South Africa has agreed to sell the federal government’s majority stake in the cash-strapped national airlines, the South African Airways (SAA), to a consortium that includes a local private equity firm and a jet leasing company.
South Africa has agreed to sell the federal government’s majority stake in the cash-strapped national airlines, the South African Airways (SAA), to a consortium that includes a local private equity firm and a jet leasing company, the country’s public enterprises minister Pravin Gordhan informed on Friday. The SAA, the second-largest airline in the entire continent, was grounded in December last year and had since been a drain on state finances, news agencies reported.
The SAA, despite being one of the largest airlines in Africa — second only to the Ethiopian Airlines — had not turned in a profit since 2011. It was placed under a state-approved rescue plan in December 2019 to save it from collapse, AFP reported, adding that the airline was one of the many symbols of “the mismanagement of state-owned enterprises” that characterised ex-South African president Jacob Zuma’s regime. The airlines was having a hard time surviving even way before the coronavirus disease (Covid-19) pandemic, only managing to survive on state bailouts.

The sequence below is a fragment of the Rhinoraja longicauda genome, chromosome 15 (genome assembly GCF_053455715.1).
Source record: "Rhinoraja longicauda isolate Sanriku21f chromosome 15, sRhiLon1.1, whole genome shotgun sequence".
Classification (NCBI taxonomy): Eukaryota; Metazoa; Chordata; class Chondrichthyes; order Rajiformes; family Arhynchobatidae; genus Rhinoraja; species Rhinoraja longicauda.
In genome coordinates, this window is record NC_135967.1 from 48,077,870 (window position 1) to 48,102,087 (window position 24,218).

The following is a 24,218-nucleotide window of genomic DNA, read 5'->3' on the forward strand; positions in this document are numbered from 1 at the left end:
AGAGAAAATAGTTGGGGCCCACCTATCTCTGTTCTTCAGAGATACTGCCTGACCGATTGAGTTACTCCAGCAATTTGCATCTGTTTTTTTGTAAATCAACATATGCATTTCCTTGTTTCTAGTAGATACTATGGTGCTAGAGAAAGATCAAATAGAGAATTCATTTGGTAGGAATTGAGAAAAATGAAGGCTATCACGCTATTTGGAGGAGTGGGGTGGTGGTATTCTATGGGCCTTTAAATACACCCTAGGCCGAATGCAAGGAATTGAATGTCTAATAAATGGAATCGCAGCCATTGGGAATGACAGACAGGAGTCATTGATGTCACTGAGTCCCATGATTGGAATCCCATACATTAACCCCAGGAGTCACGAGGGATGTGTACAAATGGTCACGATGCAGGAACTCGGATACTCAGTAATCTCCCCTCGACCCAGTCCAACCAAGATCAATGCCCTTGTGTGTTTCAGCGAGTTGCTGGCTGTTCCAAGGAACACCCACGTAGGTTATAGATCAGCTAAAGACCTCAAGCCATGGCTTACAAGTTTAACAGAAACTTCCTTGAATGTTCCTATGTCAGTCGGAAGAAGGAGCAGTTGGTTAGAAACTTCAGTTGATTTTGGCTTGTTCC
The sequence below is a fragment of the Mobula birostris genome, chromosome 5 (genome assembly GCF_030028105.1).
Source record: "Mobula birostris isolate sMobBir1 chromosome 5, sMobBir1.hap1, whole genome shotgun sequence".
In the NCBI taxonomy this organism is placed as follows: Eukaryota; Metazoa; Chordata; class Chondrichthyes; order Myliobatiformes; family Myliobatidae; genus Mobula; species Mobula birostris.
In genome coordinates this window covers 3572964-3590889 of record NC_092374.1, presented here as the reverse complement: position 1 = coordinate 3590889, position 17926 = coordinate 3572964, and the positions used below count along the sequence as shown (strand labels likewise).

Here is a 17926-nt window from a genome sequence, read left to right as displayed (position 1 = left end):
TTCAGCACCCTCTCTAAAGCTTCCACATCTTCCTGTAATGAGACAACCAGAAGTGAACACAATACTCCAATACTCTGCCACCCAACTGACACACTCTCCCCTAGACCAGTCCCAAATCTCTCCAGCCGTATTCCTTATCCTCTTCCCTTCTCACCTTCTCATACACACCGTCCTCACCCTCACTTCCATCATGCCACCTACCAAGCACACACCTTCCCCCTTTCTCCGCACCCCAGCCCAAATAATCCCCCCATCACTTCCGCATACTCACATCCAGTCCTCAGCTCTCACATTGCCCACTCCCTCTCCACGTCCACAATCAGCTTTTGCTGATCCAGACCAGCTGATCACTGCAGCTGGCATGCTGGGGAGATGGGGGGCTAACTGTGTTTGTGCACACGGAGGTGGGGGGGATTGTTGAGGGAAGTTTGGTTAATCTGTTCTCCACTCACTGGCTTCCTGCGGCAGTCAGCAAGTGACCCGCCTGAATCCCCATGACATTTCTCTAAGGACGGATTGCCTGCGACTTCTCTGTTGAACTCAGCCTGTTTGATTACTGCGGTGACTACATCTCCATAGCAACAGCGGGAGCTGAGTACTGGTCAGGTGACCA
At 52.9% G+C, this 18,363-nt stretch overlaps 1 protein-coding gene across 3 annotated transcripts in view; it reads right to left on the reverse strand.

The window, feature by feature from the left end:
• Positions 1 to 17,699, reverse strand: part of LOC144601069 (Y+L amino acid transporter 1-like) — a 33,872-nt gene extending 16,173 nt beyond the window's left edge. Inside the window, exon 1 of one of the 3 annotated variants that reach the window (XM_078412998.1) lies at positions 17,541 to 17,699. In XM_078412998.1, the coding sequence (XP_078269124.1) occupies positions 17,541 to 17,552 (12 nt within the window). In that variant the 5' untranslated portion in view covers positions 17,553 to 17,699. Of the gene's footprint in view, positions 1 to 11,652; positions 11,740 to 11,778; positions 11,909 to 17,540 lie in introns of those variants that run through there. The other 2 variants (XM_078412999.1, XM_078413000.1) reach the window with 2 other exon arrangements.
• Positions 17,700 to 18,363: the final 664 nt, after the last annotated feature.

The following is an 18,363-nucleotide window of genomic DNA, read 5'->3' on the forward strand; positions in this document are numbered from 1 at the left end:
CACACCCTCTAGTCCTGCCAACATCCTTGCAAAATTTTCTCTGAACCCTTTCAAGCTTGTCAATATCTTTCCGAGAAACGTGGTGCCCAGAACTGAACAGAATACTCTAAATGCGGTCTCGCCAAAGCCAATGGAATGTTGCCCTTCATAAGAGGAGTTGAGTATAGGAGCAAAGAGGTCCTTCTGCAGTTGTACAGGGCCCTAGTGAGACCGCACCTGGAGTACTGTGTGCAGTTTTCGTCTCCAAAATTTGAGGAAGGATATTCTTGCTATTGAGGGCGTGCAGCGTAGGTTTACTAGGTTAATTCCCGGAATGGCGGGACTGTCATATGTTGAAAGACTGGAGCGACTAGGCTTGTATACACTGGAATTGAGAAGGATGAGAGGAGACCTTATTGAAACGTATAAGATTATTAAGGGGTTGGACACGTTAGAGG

“Having evaluated the current environment, the government has agreed to the (strategic equity partner) owning of 51% of the shareholding and government 49%,” South Africa’s public enterprises minister Pravin Gordhan said in an online media conference.
The consortium to which South Africa is selling its national airlines comprises of private-equity firm Harith General Partners, an investor in African infrastructure and airports, and Johannesburg-based airline management and leasing firm Global Airways, which owns the recently launched domestic budget airline LIFT. The consortium will own the majority 51% share while the government will retain the minority 49% stakes in the shareholding, the minister informed, adding that the new SAA will not be “dependent” on the government.
Source: Aviation Pros